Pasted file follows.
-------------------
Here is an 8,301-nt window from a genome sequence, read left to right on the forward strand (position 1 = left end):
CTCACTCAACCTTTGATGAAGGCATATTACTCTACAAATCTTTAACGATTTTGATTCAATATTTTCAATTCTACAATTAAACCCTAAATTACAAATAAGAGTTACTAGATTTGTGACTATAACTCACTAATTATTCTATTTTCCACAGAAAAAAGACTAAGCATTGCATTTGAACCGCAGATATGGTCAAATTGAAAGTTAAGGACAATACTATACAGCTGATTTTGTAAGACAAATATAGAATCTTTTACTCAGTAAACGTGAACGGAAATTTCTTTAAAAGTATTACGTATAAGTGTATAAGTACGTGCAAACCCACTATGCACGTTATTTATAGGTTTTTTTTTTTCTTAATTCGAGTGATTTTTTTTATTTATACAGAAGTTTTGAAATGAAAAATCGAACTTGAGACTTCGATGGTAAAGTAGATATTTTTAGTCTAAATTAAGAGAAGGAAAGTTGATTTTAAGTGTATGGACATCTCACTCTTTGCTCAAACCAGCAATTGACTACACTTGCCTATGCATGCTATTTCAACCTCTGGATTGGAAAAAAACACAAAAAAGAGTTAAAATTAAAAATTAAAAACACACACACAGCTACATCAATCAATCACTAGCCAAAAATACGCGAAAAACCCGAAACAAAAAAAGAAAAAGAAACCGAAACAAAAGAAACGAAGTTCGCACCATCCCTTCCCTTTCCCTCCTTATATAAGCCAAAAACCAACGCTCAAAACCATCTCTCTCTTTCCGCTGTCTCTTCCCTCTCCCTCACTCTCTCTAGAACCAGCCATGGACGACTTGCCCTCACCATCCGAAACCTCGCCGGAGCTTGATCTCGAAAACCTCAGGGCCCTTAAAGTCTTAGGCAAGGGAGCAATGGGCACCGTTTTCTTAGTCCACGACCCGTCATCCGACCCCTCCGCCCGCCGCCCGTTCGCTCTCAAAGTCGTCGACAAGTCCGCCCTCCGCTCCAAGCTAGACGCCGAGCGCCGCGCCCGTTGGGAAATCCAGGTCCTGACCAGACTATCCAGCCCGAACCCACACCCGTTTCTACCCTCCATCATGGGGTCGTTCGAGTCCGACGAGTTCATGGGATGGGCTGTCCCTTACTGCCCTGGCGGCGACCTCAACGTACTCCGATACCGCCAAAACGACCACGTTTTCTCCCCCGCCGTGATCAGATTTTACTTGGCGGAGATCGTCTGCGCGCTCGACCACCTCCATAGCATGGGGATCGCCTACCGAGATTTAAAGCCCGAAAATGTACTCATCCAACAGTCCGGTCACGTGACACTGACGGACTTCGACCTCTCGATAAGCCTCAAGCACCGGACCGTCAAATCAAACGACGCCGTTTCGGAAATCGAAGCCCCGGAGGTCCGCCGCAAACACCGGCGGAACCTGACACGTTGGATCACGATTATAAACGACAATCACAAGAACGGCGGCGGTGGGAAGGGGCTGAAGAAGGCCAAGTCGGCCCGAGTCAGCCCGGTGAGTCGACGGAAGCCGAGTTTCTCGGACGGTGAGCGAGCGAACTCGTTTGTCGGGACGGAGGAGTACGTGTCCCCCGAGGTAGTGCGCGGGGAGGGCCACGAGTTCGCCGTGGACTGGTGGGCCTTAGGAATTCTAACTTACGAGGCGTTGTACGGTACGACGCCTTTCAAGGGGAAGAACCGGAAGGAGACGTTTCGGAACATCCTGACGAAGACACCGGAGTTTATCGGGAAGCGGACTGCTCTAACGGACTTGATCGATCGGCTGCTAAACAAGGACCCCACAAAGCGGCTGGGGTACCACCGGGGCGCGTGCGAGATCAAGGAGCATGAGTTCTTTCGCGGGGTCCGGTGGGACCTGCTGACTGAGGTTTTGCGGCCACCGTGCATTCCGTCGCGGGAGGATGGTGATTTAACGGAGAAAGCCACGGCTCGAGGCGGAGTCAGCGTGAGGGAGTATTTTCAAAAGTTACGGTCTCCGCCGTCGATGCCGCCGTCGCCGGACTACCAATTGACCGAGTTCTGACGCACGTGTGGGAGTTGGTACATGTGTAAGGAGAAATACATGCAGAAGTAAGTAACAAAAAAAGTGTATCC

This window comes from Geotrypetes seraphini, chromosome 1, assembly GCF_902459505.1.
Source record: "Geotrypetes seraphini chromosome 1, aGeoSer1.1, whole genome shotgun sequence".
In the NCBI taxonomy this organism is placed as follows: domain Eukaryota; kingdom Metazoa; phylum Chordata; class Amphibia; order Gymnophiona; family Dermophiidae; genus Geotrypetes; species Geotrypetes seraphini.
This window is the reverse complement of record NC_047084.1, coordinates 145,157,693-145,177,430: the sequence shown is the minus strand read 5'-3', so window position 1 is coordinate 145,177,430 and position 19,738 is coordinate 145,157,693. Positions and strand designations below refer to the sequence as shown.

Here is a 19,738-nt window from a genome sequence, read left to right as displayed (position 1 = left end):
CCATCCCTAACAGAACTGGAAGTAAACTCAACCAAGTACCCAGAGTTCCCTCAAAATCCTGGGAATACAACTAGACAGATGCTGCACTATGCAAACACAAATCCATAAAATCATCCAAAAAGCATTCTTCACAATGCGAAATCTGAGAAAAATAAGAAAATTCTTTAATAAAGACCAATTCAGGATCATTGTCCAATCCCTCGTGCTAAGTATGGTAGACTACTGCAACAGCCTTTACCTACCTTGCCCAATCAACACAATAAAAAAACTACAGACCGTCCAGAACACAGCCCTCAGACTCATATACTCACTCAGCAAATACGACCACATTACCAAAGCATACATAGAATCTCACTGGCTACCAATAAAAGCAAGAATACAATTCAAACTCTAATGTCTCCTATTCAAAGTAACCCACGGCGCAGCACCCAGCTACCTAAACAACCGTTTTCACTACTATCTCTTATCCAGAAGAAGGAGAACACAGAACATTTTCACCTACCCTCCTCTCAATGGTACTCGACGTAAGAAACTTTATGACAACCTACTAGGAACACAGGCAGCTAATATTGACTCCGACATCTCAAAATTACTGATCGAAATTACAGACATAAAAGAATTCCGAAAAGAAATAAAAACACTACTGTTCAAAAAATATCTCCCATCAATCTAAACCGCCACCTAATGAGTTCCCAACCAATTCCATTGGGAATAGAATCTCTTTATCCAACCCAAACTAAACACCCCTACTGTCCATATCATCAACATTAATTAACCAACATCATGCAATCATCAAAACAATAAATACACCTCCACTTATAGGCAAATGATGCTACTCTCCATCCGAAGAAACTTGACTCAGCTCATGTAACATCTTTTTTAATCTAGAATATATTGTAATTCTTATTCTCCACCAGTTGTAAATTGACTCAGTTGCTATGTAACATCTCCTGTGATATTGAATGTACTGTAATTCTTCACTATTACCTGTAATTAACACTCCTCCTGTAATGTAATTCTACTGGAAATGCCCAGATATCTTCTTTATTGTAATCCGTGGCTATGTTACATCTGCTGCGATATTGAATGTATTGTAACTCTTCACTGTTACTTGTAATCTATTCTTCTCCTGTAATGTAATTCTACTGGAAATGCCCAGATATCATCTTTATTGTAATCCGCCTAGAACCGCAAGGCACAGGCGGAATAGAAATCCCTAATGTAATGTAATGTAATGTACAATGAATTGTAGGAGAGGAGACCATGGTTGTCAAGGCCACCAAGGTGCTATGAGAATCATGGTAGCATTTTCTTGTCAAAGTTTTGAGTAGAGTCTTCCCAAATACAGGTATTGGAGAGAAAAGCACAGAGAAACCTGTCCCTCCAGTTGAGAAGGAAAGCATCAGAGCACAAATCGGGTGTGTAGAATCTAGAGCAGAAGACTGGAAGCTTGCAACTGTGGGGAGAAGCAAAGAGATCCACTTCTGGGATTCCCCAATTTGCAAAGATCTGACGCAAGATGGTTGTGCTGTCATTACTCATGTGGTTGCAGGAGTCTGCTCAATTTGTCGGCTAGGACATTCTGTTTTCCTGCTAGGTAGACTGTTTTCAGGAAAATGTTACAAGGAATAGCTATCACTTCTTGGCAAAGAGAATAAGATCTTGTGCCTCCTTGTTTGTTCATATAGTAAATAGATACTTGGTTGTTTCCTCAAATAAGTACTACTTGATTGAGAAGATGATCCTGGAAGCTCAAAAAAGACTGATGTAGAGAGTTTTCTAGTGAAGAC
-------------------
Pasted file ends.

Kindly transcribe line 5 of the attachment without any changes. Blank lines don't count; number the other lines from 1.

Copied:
In the NCBI taxonomy this organism is placed as follows: domain Eukaryota; kingdom Metazoa; phylum Chordata; class Amphibia; order Gymnophiona; family Dermophiidae; genus Geotrypetes; species Geotrypetes seraphini.